Because it was based on the draconian sentence of 150 years in prison. It was also reminiscent of Stanley Kubrick’s 1957 movie, “Paths of Glory.” The movie takes place somewhere in France during WW I. France and Germany are at a stalemate, each side huddled in trenches conducting suicide attacks against each other. With public opinion in France demanding an end to the slaughter, a French General orders an attack on an impregnable target, “The Anthill.” After thousands of men a needlessly killed, to save face, the General claims that the men were cowards. He orders three men, who are randomly chosen, face a mock Court Marshall and sentenced to death by firing squad. The film, directed by the Kubrick, depicts the symbolism of using a scapegoat to divert attention from the real villains that began and profited from the war. Just as in the case of Madoff, his show trial diverted attention from the tens of trillions of dollars of investor funds lost in the stock market crash of 2008’. A crash that was caused for the most part by Wall Streets desire to bundle worthless mortgages and sell them as AAA rated stocks. Moreover, when not a single Wall Street executive was prosecuted for their crimes, the market needed a scapegoat and Madoff conveniently fit the bill.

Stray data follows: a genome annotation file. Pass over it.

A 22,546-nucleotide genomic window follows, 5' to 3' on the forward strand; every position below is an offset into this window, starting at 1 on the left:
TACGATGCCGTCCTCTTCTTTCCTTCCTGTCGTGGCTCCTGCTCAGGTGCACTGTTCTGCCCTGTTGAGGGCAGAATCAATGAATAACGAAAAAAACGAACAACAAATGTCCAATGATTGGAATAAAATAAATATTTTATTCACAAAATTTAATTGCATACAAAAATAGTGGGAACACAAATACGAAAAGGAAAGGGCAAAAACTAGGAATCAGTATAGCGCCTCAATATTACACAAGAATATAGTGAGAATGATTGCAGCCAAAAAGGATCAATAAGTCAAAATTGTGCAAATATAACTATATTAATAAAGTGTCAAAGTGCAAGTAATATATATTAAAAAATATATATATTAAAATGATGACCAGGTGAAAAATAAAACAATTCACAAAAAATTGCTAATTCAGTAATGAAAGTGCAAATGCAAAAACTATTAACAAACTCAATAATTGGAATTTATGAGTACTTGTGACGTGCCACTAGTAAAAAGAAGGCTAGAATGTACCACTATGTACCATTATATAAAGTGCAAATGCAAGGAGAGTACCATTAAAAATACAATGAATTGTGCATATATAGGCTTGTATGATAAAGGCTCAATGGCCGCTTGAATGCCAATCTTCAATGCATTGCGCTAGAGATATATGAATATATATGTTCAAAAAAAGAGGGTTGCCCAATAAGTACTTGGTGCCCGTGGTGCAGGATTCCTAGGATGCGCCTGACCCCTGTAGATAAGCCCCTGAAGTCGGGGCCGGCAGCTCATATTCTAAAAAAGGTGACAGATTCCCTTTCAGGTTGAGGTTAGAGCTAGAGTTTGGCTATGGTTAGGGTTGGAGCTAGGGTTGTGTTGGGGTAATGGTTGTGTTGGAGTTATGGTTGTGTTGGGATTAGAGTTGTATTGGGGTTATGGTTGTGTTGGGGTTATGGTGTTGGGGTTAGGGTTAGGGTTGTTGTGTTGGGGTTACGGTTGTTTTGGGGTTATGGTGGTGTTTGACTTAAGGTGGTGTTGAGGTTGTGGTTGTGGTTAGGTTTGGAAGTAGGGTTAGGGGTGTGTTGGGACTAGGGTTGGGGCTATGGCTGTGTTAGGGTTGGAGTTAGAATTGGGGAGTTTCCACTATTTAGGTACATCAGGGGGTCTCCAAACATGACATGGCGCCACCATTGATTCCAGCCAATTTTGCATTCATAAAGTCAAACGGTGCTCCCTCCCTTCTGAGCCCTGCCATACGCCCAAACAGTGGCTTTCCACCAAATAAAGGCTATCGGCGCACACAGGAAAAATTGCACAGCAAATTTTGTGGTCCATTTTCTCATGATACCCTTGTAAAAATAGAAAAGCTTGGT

With that in mind, the book introduces two protagonists, Max Rosen and Joe Mancuso. Both men are given impossible assignments…no, they don’t have to storm the Ant Hill but they do have to put their lives in danger to succeed. Max’s task is to assemble a team and break Madoff out of a modern, state-of-the-art federal penitentiary in Butner, North Carolina and Joe, an investigator working for a large international organization, is ordered to find Madoff’s hidden treasure. The book has more twists and turns than a ballerina and introduces to the mix a cast of characters reminiscent of a Damon Runyon novel.
By the way, the plan to break Madoff out of jail, is in reality conceivable.